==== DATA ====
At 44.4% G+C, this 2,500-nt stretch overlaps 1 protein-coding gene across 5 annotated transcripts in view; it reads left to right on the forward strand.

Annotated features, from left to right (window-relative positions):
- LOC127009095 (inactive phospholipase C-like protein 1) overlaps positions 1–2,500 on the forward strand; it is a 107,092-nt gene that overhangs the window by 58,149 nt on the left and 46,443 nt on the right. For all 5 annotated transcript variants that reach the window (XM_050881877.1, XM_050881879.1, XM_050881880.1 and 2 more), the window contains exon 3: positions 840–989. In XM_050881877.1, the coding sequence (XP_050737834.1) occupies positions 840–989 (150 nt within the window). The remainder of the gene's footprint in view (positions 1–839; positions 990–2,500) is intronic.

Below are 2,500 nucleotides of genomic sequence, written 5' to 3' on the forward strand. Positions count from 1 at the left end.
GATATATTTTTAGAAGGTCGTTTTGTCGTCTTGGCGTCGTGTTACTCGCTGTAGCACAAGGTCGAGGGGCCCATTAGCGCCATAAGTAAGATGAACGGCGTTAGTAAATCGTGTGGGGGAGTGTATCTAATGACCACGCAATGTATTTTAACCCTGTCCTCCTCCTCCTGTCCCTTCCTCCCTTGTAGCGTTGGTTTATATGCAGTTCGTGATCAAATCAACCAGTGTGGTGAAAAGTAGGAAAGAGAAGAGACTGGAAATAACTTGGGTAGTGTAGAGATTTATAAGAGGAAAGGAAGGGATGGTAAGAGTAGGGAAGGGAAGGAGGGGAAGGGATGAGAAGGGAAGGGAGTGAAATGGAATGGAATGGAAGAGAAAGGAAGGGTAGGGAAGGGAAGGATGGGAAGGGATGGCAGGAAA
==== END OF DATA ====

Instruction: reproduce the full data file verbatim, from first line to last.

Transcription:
At 44.4% G+C, this 2,500-nt stretch overlaps 1 protein-coding gene across 5 annotated transcripts in view; it reads left to right on the forward strand.

Annotated features, from left to right (window-relative positions):
- LOC127009095 (inactive phospholipase C-like protein 1) overlaps positions 1–2,500 on the forward strand; it is a 107,092-nt gene that overhangs the window by 58,149 nt on the left and 46,443 nt on the right. For all 5 annotated transcript variants that reach the window (XM_050881877.1, XM_050881879.1, XM_050881880.1 and 2 more), the window contains exon 3: positions 840–989. In XM_050881877.1, the coding sequence (XP_050737834.1) occupies positions 840–989 (150 nt within the window). The remainder of the gene's footprint in view (positions 1–839; positions 990–2,500) is intronic.

Below are 2,500 nucleotides of genomic sequence, written 5' to 3' on the forward strand. Positions count from 1 at the left end.
GATATATTTTTAGAAGGTCGTTTTGTCGTCTTGGCGTCGTGTTACTCGCTGTAGCACAAGGTCGAGGGGCCCATTAGCGCCATAAGTAAGATGAACGGCGTTAGTAAATCGTGTGGGGGAGTGTATCTAATGACCACGCAATGTATTTTAACCCTGTCCTCCTCCTCCTGTCCCTTCCTCCCTTGTAGCGTTGGTTTATATGCAGTTCGTGATCAAATCAACCAGTGTGGTGAAAAGTAGGAAAGAGAAGAGACTGGAAATAACTTGGGTAGTGTAGAGATTTATAAGAGGAAAGGAAGGGATGGTAAGAGTAGGGAAGGGAAGGAGGGGAAGGGATGAGAAGGGAAGGGAGTGAAATGGAATGGAATGGAAGAGAAAGGAAGGGTAGGGAAGGGAAGGATGGGAAGGGATGGCAGGAAA